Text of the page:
Cyber-security tools are 'too complex' to use

News by Tom Reeve

A survey of IT professionals found that at least a third of them admitted that security tools are often too complex to deploy and use.

The complexity of IT security tools is hindering their effective deployment and use in organisations, according to a new survey from Thycotic.

It surveyed 250 IT professionals for its VMworld survey and found that 34 percent said complexity in daily use was the biggest hindrance to the effectiveness of various tools.

Meanwhile, 30 percent said that complexity in deployment was a significant hindrance in the use of cyber-security tools.

The company, which produces privileged account management software, asked what were the most important attributes of these types of tools. The top response was ‘easy to deploy’ (26 percent) followed by automation (25 percent).

Integration with other technology was the top concern for 11 percent of respondents and cloud deployment options for 10 percent.

For least privilege enforcement tools, easy to deploy was the most desirable attribute for 23 percent, followed by automation (21.5 percent) and cloud deployment options (15 percent).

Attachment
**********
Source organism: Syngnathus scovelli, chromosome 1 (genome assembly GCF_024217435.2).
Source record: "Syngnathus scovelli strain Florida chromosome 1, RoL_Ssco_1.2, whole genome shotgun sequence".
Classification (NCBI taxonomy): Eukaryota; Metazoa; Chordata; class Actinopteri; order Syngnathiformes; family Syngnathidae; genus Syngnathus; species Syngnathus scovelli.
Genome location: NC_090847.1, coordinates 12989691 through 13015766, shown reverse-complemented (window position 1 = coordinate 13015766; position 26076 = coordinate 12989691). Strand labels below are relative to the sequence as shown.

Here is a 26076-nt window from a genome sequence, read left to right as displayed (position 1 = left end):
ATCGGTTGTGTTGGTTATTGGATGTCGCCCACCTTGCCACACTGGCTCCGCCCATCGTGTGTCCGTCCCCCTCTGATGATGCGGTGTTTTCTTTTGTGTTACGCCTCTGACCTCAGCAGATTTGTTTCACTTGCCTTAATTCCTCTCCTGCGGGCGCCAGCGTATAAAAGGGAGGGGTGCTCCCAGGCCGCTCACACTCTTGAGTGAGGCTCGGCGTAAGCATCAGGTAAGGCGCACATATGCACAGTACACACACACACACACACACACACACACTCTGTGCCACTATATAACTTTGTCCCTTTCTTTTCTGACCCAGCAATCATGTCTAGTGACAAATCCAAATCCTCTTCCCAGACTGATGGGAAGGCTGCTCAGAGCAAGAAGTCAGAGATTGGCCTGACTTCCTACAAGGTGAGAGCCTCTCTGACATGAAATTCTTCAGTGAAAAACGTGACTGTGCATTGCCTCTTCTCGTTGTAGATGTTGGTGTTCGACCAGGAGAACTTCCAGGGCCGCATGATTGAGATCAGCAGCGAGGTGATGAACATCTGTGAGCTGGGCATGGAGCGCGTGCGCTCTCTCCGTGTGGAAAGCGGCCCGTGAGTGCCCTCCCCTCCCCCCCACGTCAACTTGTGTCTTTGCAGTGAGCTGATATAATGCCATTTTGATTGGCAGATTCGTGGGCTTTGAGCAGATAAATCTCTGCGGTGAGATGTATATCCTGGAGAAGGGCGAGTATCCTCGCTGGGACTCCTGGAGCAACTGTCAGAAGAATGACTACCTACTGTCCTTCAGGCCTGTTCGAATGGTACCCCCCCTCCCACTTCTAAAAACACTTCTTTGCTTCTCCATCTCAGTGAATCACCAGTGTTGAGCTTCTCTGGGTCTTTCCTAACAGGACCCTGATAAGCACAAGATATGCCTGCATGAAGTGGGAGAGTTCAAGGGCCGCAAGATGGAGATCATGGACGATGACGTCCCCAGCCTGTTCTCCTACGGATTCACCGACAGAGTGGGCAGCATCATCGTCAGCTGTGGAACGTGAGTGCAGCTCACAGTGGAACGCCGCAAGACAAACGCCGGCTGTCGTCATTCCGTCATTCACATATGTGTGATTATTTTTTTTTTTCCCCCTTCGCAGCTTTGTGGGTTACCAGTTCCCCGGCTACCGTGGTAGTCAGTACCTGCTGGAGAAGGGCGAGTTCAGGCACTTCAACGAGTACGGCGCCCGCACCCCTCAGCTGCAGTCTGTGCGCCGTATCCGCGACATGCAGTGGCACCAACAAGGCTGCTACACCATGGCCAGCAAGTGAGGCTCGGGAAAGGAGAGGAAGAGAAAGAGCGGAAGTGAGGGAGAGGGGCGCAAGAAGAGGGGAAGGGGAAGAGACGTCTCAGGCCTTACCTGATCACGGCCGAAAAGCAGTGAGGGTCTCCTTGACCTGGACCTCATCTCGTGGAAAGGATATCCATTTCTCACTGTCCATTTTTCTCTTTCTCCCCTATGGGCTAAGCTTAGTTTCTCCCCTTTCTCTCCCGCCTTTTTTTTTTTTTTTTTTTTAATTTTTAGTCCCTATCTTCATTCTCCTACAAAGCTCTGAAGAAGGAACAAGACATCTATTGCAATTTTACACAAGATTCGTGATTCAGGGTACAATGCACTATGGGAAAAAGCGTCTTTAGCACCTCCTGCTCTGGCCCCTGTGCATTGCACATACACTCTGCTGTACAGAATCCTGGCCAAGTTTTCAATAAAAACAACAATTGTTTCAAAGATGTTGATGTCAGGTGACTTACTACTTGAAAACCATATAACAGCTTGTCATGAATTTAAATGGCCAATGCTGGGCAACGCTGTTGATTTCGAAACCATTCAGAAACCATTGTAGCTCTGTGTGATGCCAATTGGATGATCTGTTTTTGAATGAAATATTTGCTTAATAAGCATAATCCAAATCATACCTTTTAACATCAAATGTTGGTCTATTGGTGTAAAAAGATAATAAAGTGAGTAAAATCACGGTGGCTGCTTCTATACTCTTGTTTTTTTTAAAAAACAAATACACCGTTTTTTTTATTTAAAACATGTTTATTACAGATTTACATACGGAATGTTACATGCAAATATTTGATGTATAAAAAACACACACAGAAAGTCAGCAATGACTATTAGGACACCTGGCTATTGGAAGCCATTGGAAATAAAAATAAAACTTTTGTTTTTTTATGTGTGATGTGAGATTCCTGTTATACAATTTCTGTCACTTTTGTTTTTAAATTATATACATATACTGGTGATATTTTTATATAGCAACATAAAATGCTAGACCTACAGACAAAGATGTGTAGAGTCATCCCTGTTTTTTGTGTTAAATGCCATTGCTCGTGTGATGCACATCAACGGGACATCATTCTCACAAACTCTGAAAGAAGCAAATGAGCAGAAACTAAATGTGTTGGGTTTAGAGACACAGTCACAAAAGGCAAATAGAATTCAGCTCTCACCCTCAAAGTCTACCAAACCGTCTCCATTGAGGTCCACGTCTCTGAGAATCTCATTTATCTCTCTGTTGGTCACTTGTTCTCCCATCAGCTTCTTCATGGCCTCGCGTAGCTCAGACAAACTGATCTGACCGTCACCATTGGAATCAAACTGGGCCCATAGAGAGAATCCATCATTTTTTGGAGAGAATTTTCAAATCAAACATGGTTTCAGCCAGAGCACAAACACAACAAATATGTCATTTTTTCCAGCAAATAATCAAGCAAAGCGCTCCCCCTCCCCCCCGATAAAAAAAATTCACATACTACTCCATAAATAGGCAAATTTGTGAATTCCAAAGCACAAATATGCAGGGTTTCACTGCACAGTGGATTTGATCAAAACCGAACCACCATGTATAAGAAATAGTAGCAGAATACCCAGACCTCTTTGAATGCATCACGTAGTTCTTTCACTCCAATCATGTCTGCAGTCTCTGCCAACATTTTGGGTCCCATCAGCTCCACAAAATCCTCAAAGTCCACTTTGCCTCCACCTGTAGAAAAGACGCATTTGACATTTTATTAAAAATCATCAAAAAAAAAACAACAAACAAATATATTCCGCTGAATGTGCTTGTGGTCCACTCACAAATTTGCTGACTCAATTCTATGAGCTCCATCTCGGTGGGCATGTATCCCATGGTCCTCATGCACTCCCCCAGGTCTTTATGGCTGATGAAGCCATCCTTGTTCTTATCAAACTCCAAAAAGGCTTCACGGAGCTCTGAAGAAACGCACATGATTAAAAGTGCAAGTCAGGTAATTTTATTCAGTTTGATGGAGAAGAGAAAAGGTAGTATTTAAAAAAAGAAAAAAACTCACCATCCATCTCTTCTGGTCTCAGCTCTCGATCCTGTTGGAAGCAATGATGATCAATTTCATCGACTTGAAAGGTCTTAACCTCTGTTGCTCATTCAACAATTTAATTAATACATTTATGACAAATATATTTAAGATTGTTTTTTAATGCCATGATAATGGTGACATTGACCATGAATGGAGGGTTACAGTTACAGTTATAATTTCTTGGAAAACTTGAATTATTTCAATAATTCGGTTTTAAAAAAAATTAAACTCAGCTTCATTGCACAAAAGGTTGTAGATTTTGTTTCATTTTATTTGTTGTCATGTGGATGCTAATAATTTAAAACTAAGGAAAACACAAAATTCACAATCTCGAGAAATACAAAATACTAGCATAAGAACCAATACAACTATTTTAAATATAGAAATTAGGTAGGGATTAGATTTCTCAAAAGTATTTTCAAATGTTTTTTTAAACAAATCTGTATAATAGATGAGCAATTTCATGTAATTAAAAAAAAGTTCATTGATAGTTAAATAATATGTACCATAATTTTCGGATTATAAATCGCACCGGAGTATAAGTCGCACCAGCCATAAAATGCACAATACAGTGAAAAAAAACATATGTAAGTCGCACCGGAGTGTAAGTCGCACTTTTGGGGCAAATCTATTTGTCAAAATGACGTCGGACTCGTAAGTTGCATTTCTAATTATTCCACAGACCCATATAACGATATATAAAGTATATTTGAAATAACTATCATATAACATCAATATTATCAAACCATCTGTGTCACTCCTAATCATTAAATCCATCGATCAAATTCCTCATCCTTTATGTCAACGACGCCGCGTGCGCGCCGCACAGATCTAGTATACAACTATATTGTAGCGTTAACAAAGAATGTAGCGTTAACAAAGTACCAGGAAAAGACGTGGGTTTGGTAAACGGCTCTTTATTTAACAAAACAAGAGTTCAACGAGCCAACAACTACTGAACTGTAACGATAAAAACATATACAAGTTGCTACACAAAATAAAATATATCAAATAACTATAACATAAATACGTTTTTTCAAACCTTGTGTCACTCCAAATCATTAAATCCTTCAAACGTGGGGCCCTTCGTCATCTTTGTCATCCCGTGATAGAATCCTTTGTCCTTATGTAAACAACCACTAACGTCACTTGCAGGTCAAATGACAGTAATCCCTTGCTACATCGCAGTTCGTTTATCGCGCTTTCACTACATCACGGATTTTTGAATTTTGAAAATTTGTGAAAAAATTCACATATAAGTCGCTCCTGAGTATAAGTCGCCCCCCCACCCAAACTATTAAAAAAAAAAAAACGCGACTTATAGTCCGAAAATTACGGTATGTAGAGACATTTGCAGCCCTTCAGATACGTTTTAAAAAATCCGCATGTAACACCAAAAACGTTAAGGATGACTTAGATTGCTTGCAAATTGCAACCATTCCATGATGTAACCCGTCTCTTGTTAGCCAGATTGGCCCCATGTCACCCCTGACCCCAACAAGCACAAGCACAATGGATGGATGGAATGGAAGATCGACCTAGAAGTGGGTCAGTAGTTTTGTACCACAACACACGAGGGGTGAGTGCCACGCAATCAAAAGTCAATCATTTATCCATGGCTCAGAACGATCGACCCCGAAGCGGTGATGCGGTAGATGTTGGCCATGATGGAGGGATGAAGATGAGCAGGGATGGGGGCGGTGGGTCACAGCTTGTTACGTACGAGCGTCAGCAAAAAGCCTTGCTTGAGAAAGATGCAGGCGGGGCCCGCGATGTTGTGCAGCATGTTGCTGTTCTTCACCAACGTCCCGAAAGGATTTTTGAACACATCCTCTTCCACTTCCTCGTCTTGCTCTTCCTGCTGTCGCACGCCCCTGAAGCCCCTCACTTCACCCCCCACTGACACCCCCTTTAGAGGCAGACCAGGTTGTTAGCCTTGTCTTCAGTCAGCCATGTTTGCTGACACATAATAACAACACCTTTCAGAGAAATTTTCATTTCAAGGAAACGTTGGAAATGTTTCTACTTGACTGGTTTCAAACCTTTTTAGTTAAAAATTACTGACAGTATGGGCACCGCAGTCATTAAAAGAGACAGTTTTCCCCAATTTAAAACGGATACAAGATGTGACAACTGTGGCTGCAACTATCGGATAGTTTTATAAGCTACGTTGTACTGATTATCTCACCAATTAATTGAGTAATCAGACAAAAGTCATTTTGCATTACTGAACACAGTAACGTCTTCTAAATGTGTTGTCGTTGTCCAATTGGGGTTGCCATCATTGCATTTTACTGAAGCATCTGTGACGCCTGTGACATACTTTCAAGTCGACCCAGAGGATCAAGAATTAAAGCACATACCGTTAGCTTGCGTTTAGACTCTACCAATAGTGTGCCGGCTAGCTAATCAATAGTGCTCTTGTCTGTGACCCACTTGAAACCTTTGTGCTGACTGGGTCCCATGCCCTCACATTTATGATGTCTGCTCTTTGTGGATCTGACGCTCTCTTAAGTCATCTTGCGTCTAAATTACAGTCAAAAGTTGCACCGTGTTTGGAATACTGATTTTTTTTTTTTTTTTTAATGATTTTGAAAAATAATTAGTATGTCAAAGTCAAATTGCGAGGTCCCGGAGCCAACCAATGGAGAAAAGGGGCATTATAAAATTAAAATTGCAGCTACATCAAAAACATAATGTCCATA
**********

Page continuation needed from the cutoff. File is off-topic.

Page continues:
Joseph Carson, chief security scientist at Thycotic, said that 80 percent of breaches involve compromised credentials. Privileged account management was listed as the top priority for 2018 by Gartner analyst Neil MacDonald. As a minimum, he said, CISOs should set multi-factor authentication for all administrators and consider MFA for access by third parties such as contractors.

"Security tools that are complex to deploy and difficult to use on a daily basis can negatively impact the tool’s effectiveness," said Joseph Carson, chief security scientist at Thycotic. "If IT Ops does not adopt and even embrace a security tool, it risks becoming a waste of time and money while failing to adequately protect critical information assets."

The survey found that one in four respondents had not been consulted about the purchase of security tools.

Cyber-security professionals should always get input from IT operations teams before making decisions about new security tools as well as involving the teams in testing and evaluation prior to purchase.

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